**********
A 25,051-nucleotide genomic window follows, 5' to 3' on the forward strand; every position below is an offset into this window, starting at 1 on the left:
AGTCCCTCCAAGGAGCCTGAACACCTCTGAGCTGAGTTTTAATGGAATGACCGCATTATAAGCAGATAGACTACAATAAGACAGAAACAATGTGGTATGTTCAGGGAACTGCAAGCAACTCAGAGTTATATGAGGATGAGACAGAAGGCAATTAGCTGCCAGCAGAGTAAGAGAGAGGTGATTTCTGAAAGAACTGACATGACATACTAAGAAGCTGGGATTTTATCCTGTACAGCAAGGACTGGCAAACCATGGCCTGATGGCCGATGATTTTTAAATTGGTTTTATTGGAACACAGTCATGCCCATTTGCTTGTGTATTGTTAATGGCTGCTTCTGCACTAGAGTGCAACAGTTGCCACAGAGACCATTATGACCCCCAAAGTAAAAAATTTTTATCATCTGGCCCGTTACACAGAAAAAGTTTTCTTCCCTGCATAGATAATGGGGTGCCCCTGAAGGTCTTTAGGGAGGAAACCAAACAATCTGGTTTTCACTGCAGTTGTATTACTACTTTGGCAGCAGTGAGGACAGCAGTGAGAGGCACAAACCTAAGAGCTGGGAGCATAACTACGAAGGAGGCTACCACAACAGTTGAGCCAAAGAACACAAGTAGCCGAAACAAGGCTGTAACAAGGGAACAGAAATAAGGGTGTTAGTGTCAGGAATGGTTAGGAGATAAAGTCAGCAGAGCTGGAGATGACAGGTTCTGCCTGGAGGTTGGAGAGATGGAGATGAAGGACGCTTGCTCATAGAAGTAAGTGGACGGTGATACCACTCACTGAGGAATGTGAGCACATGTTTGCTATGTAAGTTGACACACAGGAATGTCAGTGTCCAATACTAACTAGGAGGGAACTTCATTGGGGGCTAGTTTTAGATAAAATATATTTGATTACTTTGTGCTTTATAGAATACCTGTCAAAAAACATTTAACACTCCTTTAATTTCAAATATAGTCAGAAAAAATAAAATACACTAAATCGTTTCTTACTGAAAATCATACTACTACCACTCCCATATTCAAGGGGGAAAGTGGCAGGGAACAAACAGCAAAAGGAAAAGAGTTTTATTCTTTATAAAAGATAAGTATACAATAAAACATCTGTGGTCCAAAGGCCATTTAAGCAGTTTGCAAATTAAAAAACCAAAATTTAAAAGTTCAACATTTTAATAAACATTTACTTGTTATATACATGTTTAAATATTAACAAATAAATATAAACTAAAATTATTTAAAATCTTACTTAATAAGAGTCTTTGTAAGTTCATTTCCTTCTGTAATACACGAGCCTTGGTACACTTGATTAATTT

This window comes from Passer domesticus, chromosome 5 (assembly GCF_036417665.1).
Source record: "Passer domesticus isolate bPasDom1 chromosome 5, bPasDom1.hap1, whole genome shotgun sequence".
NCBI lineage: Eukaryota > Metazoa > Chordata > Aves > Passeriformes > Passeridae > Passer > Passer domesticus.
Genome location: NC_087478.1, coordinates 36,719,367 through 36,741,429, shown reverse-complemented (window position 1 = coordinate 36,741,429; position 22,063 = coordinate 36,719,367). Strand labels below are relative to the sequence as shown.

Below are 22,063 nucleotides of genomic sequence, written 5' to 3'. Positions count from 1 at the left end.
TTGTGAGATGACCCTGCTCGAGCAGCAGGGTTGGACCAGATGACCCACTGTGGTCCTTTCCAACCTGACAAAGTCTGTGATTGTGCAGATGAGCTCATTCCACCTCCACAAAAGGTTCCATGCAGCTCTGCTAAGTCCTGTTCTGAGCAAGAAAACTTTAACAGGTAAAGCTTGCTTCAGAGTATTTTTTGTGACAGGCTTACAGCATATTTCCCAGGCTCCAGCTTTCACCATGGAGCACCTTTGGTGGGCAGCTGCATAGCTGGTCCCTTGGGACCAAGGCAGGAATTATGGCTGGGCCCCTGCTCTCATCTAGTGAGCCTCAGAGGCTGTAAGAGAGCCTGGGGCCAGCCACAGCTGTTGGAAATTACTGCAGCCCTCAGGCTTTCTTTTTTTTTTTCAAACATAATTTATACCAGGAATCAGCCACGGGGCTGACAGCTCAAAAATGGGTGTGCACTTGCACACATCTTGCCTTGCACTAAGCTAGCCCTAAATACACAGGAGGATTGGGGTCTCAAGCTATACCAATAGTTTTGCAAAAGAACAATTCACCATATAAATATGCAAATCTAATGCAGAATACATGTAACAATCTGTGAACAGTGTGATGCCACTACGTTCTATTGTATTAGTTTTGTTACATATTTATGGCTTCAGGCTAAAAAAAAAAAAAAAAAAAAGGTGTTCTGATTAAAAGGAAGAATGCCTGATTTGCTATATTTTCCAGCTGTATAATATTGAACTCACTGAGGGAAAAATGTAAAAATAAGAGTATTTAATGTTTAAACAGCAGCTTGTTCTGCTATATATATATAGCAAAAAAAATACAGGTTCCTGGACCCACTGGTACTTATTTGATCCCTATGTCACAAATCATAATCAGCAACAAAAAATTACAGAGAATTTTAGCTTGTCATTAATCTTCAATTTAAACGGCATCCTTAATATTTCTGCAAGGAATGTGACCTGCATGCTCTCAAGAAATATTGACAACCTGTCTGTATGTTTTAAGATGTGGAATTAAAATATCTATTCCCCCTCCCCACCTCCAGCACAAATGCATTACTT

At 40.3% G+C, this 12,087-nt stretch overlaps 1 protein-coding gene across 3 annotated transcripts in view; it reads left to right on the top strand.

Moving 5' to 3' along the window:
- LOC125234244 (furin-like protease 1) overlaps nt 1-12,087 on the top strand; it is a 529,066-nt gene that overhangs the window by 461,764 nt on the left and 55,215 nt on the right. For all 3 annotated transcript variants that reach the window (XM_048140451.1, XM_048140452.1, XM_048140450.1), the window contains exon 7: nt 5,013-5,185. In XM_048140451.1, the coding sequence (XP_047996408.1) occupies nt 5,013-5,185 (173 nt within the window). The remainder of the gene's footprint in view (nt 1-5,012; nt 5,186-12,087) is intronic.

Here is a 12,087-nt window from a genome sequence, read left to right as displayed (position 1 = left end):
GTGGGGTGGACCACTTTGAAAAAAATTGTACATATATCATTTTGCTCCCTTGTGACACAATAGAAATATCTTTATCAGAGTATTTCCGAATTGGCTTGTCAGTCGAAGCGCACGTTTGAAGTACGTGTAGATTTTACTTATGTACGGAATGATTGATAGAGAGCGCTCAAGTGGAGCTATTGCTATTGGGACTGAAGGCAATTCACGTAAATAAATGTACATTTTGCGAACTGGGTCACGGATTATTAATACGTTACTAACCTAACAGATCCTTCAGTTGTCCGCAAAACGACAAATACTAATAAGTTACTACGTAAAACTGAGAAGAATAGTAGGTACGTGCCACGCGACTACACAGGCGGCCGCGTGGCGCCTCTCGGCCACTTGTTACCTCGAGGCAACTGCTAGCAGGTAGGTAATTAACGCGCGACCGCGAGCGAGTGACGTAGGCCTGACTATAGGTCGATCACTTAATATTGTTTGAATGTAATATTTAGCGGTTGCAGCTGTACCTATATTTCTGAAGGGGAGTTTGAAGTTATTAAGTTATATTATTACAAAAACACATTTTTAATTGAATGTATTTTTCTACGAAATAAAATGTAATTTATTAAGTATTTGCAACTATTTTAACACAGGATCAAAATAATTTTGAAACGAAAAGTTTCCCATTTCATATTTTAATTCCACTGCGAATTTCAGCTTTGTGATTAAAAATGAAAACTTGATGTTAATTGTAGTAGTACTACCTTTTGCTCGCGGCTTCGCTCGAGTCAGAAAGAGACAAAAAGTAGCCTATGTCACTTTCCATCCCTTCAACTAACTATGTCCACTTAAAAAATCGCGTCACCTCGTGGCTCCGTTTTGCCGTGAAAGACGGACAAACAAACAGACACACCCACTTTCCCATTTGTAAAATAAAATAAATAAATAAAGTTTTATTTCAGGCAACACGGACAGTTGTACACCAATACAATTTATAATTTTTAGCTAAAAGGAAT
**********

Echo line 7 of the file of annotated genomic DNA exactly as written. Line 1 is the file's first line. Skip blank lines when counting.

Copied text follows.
Below are 22,063 nucleotides of genomic sequence, written 5' to 3'. Positions count from 1 at the left end.